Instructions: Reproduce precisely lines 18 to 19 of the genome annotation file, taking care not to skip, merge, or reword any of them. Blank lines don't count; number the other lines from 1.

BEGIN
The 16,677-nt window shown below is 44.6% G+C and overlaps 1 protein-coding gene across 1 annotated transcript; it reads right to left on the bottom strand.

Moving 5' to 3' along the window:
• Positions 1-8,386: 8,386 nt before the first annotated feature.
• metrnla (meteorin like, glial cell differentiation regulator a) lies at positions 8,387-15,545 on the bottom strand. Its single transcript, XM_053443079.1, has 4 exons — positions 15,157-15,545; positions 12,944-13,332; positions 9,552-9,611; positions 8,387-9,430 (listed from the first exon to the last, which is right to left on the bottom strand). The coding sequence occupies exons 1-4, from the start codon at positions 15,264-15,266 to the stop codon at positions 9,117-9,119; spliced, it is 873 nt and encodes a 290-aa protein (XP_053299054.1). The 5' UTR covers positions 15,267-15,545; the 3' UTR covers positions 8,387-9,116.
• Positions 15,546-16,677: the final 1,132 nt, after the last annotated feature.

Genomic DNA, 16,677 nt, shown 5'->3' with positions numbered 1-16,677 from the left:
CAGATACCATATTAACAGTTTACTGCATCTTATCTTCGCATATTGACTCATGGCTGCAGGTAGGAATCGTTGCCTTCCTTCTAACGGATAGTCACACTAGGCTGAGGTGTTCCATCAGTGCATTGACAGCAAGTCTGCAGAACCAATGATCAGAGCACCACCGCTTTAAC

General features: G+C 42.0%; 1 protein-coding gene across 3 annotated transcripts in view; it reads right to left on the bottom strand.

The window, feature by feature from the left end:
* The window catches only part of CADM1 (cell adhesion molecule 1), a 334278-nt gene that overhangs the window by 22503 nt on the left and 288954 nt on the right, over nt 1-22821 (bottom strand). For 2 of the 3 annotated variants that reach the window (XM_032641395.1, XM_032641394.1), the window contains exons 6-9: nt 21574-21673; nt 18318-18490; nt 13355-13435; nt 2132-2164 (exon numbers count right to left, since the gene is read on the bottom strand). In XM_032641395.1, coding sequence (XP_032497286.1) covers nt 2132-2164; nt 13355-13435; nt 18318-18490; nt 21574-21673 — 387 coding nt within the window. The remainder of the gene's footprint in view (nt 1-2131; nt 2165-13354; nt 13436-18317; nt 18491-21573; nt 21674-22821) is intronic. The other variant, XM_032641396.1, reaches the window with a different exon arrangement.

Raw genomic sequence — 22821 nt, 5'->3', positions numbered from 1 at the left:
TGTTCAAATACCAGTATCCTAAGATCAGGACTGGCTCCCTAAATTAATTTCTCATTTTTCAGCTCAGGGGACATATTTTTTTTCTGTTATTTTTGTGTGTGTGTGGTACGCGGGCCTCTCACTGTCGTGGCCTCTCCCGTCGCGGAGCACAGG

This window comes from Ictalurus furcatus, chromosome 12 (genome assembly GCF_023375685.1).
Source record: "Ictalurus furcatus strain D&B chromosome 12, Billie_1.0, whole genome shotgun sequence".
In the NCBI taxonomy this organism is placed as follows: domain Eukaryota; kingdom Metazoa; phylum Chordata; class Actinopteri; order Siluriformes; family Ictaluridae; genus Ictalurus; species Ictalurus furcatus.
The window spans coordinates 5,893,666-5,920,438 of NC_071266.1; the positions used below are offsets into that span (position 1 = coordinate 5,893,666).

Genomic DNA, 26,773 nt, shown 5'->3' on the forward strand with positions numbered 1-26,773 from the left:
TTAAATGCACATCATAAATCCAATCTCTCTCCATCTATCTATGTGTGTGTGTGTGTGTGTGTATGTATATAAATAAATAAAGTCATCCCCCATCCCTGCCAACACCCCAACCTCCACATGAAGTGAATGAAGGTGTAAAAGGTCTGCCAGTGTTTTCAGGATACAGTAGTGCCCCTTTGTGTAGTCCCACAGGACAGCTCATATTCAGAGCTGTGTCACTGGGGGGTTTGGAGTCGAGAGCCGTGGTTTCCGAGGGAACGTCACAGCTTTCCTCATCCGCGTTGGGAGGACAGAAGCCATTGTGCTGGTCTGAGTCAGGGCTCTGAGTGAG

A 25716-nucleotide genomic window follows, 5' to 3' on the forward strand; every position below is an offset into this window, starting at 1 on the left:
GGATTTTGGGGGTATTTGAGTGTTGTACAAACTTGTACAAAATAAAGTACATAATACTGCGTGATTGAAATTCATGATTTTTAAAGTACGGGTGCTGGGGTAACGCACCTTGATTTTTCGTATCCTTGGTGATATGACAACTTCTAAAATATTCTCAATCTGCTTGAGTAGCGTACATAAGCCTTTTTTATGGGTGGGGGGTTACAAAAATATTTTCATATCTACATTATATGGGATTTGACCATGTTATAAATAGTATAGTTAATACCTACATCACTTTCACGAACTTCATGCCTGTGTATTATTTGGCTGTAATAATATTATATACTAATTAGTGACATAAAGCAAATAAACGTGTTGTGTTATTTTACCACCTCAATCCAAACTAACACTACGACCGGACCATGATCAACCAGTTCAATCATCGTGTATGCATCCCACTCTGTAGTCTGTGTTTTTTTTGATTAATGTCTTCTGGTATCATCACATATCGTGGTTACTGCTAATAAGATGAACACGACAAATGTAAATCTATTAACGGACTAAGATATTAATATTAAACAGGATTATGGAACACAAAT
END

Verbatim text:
TTAAATGCACATCATAAATCCAATCTCTCTCCATCTATCTATGTGTGTGTGTGTGTGTGTGTATGTATATAAATAAATAAAGTCATCCCCCATCCCTGCCAACACCCCAACCTCCACATGAAGTGAATGAAGGTGTAAAAGGTCTGCCAGTGTTTTCAGGATACAGTAGTGCCCCTTTGTGTAGTCCCACAGGACAGCTCATATTCAGAGCTGTGTCACTGGGGGGTTTGGAGTCGAGAGCCGTGGTTTCCGAGGGAACGTCACAGCTTTCCTCATCCGCGTTGGGAGGACAGAAGCCATTGTGCTGGTCTGAGTCAGGGCTCTGAGTGAG

A 25716-nucleotide genomic window follows, 5' to 3' on the forward strand; every position below is an offset into this window, starting at 1 on the left: